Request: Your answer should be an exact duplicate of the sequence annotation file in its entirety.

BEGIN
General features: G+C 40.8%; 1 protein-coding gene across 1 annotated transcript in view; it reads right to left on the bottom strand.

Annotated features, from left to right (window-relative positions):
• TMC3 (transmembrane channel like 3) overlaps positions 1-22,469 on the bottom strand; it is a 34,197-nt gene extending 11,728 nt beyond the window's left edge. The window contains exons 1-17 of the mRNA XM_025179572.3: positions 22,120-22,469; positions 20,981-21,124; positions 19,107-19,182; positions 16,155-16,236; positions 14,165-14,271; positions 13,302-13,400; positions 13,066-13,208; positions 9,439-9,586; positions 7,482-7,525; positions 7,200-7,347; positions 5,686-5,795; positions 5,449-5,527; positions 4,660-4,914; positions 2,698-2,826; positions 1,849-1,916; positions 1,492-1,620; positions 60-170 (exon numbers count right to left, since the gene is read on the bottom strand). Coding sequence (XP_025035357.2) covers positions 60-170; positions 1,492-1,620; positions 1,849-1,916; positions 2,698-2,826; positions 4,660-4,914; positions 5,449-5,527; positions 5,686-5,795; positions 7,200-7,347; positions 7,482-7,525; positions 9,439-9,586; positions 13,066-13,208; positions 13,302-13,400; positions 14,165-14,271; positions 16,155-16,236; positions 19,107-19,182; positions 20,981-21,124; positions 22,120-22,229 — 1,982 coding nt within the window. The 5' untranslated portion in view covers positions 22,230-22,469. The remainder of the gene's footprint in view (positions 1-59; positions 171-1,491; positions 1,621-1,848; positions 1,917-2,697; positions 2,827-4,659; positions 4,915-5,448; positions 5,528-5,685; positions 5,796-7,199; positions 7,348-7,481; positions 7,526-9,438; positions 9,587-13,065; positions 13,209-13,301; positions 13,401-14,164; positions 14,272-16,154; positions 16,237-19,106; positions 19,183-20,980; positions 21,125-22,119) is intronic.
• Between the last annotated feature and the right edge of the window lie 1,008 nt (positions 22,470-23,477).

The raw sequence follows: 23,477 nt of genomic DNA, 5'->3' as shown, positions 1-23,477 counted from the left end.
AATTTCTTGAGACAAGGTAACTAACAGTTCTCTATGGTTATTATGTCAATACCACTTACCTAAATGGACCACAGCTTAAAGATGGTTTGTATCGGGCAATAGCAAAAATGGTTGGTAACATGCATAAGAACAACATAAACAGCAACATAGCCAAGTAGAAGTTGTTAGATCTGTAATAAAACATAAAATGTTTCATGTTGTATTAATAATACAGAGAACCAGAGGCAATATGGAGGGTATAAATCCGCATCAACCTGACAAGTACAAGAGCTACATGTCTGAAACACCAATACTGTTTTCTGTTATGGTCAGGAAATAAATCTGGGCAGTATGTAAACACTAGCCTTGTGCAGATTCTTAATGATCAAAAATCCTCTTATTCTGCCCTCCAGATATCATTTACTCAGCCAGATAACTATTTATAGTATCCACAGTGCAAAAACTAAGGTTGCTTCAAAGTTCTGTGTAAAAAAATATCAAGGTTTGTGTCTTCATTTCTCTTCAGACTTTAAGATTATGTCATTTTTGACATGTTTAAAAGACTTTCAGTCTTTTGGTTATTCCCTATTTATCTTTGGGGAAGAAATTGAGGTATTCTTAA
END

General features: G+C 40.8%; 1 protein-coding gene across 1 annotated transcript in view; it reads right to left on the bottom strand.

Annotated features, from left to right (window-relative positions):
• TMC3 (transmembrane channel like 3) overlaps positions 1-22,469 on the bottom strand; it is a 34,197-nt gene extending 11,728 nt beyond the window's left edge. The window contains exons 1-17 of the mRNA XM_025179572.3: positions 22,120-22,469; positions 20,981-21,124; positions 19,107-19,182; positions 16,155-16,236; positions 14,165-14,271; positions 13,302-13,400; positions 13,066-13,208; positions 9,439-9,586; positions 7,482-7,525; positions 7,200-7,347; positions 5,686-5,795; positions 5,449-5,527; positions 4,660-4,914; positions 2,698-2,826; positions 1,849-1,916; positions 1,492-1,620; positions 60-170 (exon numbers count right to left, since the gene is read on the bottom strand). Coding sequence (XP_025035357.2) covers positions 60-170; positions 1,492-1,620; positions 1,849-1,916; positions 2,698-2,826; positions 4,660-4,914; positions 5,449-5,527; positions 5,686-5,795; positions 7,200-7,347; positions 7,482-7,525; positions 9,439-9,586; positions 13,066-13,208; positions 13,302-13,400; positions 14,165-14,271; positions 16,155-16,236; positions 19,107-19,182; positions 20,981-21,124; positions 22,120-22,229 — 1,982 coding nt within the window. The 5' untranslated portion in view covers positions 22,230-22,469. The remainder of the gene's footprint in view (positions 1-59; positions 171-1,491; positions 1,621-1,848; positions 1,917-2,697; positions 2,827-4,659; positions 4,915-5,448; positions 5,528-5,685; positions 5,796-7,199; positions 7,348-7,481; positions 7,526-9,438; positions 9,587-13,065; positions 13,209-13,301; positions 13,401-14,164; positions 14,272-16,154; positions 16,237-19,106; positions 19,183-20,980; positions 21,125-22,119) is intronic.
• Between the last annotated feature and the right edge of the window lie 1,008 nt (positions 22,470-23,477).

The raw sequence follows: 23,477 nt of genomic DNA, 5'->3' as shown, positions 1-23,477 counted from the left end.
AATTTCTTGAGACAAGGTAACTAACAGTTCTCTATGGTTATTATGTCAATACCACTTACCTAAATGGACCACAGCTTAAAGATGGTTTGTATCGGGCAATAGCAAAAATGGTTGGTAACATGCATAAGAACAACATAAACAGCAACATAGCCAAGTAGAAGTTGTTAGATCTGTAATAAAACATAAAATGTTTCATGTTGTATTAATAATACAGAGAACCAGAGGCAATATGGAGGGTATAAATCCGCATCAACCTGACAAGTACAAGAGCTACATGTCTGAAACACCAATACTGTTTTCTGTTATGGTCAGGAAATAAATCTGGGCAGTATGTAAACACTAGCCTTGTGCAGATTCTTAATGATCAAAAATCCTCTTATTCTGCCCTCCAGATATCATTTACTCAGCCAGATAACTATTTATAGTATCCACAGTGCAAAAACTAAGGTTGCTTCAAAGTTCTGTGTAAAAAAATATCAAGGTTTGTGTCTTCATTTCTCTTCAGACTTTAAGATTATGTCATTTTTGACATGTTTAAAAGACTTTCAGTCTTTTGGTTATTCCCTATTTATCTTTGGGGAAGAAATTGAGGTATTCTTAA